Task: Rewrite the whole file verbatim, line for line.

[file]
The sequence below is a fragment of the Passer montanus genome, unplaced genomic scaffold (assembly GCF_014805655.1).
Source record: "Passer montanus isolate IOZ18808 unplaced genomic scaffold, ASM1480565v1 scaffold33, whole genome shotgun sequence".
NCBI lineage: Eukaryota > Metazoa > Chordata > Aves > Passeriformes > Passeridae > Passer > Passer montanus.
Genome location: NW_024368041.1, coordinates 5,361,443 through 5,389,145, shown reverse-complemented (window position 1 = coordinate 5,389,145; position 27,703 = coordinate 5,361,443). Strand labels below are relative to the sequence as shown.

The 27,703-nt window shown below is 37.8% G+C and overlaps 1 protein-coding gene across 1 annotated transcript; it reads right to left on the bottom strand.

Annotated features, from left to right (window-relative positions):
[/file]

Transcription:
The sequence below is a fragment of the Passer montanus genome, unplaced genomic scaffold (assembly GCF_014805655.1).
Source record: "Passer montanus isolate IOZ18808 unplaced genomic scaffold, ASM1480565v1 scaffold33, whole genome shotgun sequence".
NCBI lineage: Eukaryota > Metazoa > Chordata > Aves > Passeriformes > Passeridae > Passer > Passer montanus.
Genome location: NW_024368041.1, coordinates 5,361,443 through 5,389,145, shown reverse-complemented (window position 1 = coordinate 5,389,145; position 27,703 = coordinate 5,361,443). Strand labels below are relative to the sequence as shown.

The 27,703-nt window shown below is 37.8% G+C and overlaps 1 protein-coding gene across 1 annotated transcript; it reads right to left on the bottom strand.

Annotated features, from left to right (window-relative positions):